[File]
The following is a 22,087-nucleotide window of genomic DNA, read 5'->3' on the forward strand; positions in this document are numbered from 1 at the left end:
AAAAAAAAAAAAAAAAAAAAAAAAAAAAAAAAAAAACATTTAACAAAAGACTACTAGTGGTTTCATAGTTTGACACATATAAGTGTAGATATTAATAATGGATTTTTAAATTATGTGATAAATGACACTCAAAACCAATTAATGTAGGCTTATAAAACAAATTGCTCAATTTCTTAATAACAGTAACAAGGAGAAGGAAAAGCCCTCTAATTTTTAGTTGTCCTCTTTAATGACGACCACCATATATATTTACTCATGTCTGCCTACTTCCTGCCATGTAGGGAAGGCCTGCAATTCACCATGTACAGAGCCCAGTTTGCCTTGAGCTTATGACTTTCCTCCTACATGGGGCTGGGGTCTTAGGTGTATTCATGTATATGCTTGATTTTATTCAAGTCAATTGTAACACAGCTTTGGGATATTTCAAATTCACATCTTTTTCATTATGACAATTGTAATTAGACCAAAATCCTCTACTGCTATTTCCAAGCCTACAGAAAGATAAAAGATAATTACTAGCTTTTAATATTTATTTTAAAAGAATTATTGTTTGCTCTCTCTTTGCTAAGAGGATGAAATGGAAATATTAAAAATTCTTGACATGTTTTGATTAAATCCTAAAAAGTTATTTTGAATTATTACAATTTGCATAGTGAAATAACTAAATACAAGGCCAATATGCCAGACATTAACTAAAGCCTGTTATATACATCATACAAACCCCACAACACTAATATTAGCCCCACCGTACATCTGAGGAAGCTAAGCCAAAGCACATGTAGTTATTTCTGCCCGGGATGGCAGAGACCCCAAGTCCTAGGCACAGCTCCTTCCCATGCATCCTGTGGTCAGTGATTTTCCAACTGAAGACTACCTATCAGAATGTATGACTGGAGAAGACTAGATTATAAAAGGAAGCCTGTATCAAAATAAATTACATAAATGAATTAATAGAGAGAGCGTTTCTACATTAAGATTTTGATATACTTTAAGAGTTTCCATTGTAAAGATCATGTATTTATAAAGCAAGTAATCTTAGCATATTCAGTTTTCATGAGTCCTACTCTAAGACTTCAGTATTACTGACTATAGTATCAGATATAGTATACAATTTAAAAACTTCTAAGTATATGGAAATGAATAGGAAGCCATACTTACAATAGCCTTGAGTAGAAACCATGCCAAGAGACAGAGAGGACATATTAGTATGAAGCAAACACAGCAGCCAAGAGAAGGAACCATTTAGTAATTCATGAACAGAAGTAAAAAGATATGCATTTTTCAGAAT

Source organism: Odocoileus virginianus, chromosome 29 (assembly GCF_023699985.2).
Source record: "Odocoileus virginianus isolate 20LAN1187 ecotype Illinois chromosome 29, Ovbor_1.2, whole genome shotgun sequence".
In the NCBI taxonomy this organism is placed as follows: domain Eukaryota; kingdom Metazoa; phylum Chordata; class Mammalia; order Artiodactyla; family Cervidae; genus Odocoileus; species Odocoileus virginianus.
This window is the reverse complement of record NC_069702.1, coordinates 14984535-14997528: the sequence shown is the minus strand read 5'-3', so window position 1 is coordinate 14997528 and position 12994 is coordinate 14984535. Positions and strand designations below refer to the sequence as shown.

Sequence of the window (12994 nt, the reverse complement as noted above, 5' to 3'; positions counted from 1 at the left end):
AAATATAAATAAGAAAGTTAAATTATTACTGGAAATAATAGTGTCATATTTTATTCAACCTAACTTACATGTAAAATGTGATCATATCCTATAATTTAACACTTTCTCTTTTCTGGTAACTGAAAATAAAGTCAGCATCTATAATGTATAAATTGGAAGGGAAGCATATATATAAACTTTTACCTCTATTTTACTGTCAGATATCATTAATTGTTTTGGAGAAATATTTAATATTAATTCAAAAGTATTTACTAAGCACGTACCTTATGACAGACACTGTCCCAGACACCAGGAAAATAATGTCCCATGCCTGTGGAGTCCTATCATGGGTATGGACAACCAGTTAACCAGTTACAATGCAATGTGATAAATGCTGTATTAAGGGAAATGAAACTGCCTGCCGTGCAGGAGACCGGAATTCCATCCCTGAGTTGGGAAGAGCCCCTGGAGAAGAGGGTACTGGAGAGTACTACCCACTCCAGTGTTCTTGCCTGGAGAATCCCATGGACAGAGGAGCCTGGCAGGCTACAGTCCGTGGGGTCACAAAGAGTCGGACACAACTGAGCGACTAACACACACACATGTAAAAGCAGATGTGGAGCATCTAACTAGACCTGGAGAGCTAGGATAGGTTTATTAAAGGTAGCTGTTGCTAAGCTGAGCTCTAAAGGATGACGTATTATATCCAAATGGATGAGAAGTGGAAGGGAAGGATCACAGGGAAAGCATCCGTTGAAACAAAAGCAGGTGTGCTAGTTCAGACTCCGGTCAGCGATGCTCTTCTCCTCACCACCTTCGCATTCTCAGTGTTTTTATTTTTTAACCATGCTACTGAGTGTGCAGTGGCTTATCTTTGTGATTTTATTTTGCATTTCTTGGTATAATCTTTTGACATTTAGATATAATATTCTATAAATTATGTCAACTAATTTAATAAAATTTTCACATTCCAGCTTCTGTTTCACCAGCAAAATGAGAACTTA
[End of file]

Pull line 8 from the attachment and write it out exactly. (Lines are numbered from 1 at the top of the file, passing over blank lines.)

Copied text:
AAATATAAATAAGAAAGTTAAATTATTACTGGAAATAATAGTGTCATATTTTATTCAACCTAACTTACATGTAAAATGTGATCATATCCTATAATTTAACACTTTCTCTTTTCTGGTAACTGAAAATAAAGTCAGCATCTATAATGTATAAATTGGAAGGGAAGCATATATATAAACTTTTACCTCTATTTTACTGTCAGATATCATTAATTGTTTTGGAGAAATATTTAATATTAATTCAAAAGTATTTACTAAGCACGTACCTTATGACAGACACTGTCCCAGACACCAGGAAAATAATGTCCCATGCCTGTGGAGTCCTATCATGGGTATGGACAACCAGTTAACCAGTTACAATGCAATGTGATAAATGCTGTATTAAGGGAAATGAAACTGCCTGCCGTGCAGGAGACCGGAATTCCATCCCTGAGTTGGGAAGAGCCCCTGGAGAAGAGGGTACTGGAGAGTACTACCCACTCCAGTGTTCTTGCCTGGAGAATCCCATGGACAGAGGAGCCTGGCAGGCTACAGTCCGTGGGGTCACAAAGAGTCGGACACAACTGAGCGACTAACACACACACATGTAAAAGCAGATGTGGAGCATCTAACTAGACCTGGAGAGCTAGGATAGGTTTATTAAAGGTAGCTGTTGCTAAGCTGAGCTCTAAAGGATGACGTATTATATCCAAATGGATGAGAAGTGGAAGGGAAGGATCACAGGGAAAGCATCCGTTGAAACAAAAGCAGGTGTGCTAGTTCAGACTCCGGTCAGCGATGCTCTTCTCCTCACCACCTTCGCATTCTCAGTGTTTTTATTTTTTAACCATGCTACTGAGTGTGCAGTGGCTTATCTTTGTGATTTTATTTTGCATTTCTTGGTATAATCTTTTGACATTTAGATATAATATTCTATAAATTATGTCAACTAATTTAATAAAATTTTCACATTCCAGCTTCTGTTTCACCAGCAAAATGAGAACTTA